The Government of Canada establishes government-wide standing offers for commonly procured goods and services, including paper. As per the Supply Manual, Departments are required to purchase paper from the standing offer issued by PWGSC. Some of the environmental attributes include:
- Certified paper from sustainably managed forests (CSA, FSC, SFI or equivalents) and/or by EcoLogoM;
- Minimum 30% recycled content paper
For a detailed list of attributes visit Green Procurement Plan - Scorecard for Photocopy Paper (multi-purpose).
Q20. Can industry accommodate the federal government's green specifications? Is there an impact on Small and Medium Sized Enterprises (SMEs)?
Environmental requirements for federal government procurement are aligned with the capacities of suppliers, including small and medium enterprises. Extensive market analysis, such as industry consultations and requests for information (RFIs), are regularly conducted to ensure the procurement process remains fair and competitive. The environmental performance specifications included in procurements are based on what is attainable by a significant portion of the industry. New standards are introduced incrementally and along well-laid timeframes, ensuring industries of all sizes can respond and react strategically. The goal is not to limit competition, but rather to communicate that the Government of Canada seeks to encourage industry practices related to environmental performance. In many cases, SMEs are quicker to innovate and lead in the greening of goods and services.
Furthermore, Canada's environmental technology industry is largely composed of SMEs. The implementation of the Policy on Green Procurement is expected to foster innovation and help stimulate the growth of the industry and demand for environmentally preferred goods and services.
Q21. How does the Government of Canada Policy on Green Procurement compare to those in other jurisdictions?
The Policy is aligned with current international trends; for example, the U.K. and Australia are also using a life cycle approach for federal procurement. In most other jurisdictions, the decision to include environmental criteria in procurement is carried out on a transactional basis by individual procurement agents. The Canadian government is somewhat unique in its centrally managed commodity management activities: PWGSC systematically embeds environmental considerations into goods and services procurement instruments used by all departments and agencies.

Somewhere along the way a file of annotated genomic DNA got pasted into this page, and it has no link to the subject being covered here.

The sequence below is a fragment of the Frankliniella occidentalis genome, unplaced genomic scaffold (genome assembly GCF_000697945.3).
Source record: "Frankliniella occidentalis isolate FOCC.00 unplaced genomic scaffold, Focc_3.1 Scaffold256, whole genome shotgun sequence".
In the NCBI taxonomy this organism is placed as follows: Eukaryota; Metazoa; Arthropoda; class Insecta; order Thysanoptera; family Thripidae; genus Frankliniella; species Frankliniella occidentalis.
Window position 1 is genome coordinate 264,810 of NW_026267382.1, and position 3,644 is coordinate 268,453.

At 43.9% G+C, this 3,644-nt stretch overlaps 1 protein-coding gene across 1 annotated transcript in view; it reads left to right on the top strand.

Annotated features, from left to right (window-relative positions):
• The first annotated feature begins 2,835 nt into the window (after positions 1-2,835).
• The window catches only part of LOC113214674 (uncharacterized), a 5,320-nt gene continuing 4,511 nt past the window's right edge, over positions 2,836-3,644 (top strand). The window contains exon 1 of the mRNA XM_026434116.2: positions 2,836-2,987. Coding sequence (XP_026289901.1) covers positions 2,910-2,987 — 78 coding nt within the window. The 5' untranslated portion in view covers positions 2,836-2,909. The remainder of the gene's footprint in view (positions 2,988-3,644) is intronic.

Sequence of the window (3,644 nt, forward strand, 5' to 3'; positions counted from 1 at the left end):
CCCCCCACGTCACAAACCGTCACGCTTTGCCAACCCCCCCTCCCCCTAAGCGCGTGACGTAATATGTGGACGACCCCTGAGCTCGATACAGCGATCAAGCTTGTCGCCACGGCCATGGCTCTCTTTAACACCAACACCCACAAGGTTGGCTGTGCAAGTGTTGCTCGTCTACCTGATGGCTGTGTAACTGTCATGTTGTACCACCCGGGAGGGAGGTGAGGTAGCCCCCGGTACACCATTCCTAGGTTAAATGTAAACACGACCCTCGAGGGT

Q22. How is the Federal Government tracking and reporting on green procurement results?
In accordance with the Policy on Green Procurement, all departments and agencies are required to report their forecasted and actual progress on green procurement annually through the Report on Plans and Priorities (RPP) and Departmental Performance Report (DPR), respectively. Beginning in 2008/09 TBS Guidance provided specific instructions to all departments and agencies on how to report their progress on green procurement in their annual RPP and DPR.
Beginning with departmental Reports on Plans and Priorities 2011-2012, departmental green procurement commitments will be captured in the Greening Government Operations Table. For more information, see the Federal Sustainable Development Strategy Guidelines or contact the Office of Greening Government Operations at firstname.lastname@example.org.
Q23. What information and tools are available to help departments and agencies implement the Policy on Green Procurement?
In addition to interdepartmental Green Procurement Forums and information sessions, primary green procurement information, tools and guidelines have been developed to create awareness and understanding of how the PGP can be implemented and how green procurement targets can be established and reported. These tools are accessible on the Green Procurement Tool Kit and Acquisitions Branch Green Procurement web sites.
Q24. Is there training available? And who will pay?
The government-wide online green procurement course (Green Procurement (C215)) was launched in April 2007 on the Canada School of Public Service e-learning tool. The half-day course is free to most government departments and agencies and is a mandatory e-learning course in the Professional Development and Certification Program for the Procurement and Materiel Management Community.
Q25. To whom can I direct my questions in relation to green procurement?
For more information, please contact Public Works and Government Services Canada – Office of Greening Government Operations: email@example.com.
For information on specific consolidated procurement instruments that integrate environmental considerations, contact Acquisitions Branch's Green Procurement Team: firstname.lastname@example.org.